And, as the Celtic manager and his legal team head to Hampden for his latest disciplinary showdown, he also has the full support of his former boss, Martin O'Neill.
"Neil has always been a passionate individual," he said.
"I suppose it all comes down to a matter of personal preference, and whether or not you warm to that or not.
"I always thought he was driven and determined, and he had to put up with a lot when he was a player at the club.
"People's behaviour on the touchline, or wherever, is not always going to necessarily be accepted by everyone. That is life.
"Neil might find as he grows into the job and goes along, that he learns one or two things, but these are decisions that only he could make. All you can be is yourself."
Lennon has already rejected the offer of a two-game ban for comments made following the League Cup Final last month.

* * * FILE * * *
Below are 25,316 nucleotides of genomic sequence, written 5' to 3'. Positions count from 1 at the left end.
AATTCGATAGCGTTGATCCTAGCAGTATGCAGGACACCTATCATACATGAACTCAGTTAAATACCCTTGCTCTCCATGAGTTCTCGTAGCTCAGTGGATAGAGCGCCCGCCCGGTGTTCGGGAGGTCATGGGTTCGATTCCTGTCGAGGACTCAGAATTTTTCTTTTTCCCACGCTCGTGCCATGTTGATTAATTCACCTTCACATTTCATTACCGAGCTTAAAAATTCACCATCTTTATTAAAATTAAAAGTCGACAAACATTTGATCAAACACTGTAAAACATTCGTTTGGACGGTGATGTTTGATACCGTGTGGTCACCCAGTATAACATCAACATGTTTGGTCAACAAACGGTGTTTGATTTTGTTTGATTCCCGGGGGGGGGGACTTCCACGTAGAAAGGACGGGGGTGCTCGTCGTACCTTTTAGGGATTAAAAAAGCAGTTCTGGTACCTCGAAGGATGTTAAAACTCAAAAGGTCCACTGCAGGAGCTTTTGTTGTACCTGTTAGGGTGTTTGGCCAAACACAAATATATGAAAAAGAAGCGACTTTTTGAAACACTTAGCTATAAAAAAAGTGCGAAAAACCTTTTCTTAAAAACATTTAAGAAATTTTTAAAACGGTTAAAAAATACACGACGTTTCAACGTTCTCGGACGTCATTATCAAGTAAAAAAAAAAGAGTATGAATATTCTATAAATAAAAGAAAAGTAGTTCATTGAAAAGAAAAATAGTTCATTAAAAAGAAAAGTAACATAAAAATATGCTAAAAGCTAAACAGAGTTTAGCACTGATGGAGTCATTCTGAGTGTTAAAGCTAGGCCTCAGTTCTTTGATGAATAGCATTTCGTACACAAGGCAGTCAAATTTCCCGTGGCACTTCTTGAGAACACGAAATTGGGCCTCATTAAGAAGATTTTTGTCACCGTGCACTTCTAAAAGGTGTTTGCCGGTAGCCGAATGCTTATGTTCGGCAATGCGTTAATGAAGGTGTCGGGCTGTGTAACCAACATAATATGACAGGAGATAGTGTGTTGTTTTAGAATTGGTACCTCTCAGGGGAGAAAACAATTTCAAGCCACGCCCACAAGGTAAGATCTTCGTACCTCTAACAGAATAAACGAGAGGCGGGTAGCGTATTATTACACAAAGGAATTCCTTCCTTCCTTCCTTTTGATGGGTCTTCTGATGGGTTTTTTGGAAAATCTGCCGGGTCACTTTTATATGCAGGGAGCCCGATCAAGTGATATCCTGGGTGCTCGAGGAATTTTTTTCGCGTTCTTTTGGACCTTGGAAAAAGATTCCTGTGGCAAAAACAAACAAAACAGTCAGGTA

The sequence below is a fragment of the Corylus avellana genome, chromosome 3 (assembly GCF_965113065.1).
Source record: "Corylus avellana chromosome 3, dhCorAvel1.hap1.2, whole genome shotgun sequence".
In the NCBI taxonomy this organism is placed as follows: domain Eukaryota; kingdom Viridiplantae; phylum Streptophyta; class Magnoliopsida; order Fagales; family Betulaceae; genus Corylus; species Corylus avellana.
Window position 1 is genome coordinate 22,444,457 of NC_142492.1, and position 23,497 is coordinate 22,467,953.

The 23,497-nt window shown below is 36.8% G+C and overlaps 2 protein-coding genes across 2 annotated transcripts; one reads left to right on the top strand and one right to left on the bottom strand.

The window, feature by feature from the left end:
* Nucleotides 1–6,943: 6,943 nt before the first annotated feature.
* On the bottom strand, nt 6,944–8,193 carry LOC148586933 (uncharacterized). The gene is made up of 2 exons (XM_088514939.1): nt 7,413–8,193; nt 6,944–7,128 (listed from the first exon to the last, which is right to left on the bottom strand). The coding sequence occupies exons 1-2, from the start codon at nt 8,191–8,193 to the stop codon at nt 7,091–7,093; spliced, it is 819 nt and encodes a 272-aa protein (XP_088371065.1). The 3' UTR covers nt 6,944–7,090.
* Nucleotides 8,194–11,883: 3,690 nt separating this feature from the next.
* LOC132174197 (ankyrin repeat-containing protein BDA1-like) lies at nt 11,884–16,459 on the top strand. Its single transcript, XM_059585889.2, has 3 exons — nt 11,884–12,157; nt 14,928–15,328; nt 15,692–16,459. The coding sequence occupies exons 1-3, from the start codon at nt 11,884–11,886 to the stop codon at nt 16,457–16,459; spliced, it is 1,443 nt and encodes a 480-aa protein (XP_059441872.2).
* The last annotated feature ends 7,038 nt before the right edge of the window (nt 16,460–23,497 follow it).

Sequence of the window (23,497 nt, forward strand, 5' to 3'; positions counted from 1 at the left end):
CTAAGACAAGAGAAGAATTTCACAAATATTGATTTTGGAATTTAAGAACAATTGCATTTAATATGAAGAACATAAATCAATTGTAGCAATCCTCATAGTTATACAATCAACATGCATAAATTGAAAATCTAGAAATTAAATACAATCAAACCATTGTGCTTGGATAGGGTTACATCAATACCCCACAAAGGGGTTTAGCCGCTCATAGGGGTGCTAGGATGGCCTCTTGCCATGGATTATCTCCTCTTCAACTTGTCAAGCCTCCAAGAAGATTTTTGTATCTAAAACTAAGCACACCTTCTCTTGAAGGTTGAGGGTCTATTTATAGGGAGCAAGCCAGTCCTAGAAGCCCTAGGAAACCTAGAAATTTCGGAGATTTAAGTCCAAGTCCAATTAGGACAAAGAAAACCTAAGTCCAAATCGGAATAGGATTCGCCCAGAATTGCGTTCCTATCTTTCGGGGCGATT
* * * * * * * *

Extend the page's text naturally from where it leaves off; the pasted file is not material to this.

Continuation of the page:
He will also vehemently defend the charge he was guilty of misconduct, and acted aggressively and used abusive and insulting language towards match official Calum Murray at half-time in the Old Firm game at Ibrox on March 25.
Compliance officer Vincent Lunny has also asked Lennon to explain his comments regarding the referee before a match against St Johnstone.
But, having responded in writing, he is not expected to face any punishment for this alleged breach of Clause 69 which prohibits comment on any officials before matches.
Busy Lunny will not turn his attention to the referee's report from Sunday's Scottish Cup semi-final until Friday at the earliest.
Lennon ran onto the field at the final whistle and confronted referee Euan Norris, who had awarded Hearts a late penalty after the ball struck the hand of Victor Wanyama.
The Celtic manager later posted comments on his Twitter page, as did Joe Ledley and Anthony Stokes, which could see Notices of Complaint issued.
Stokes has already been handed a one-match ban for offensive language towards Norris on Sunday, meaning he will miss the first Celtic's first Scottish Cup game next term.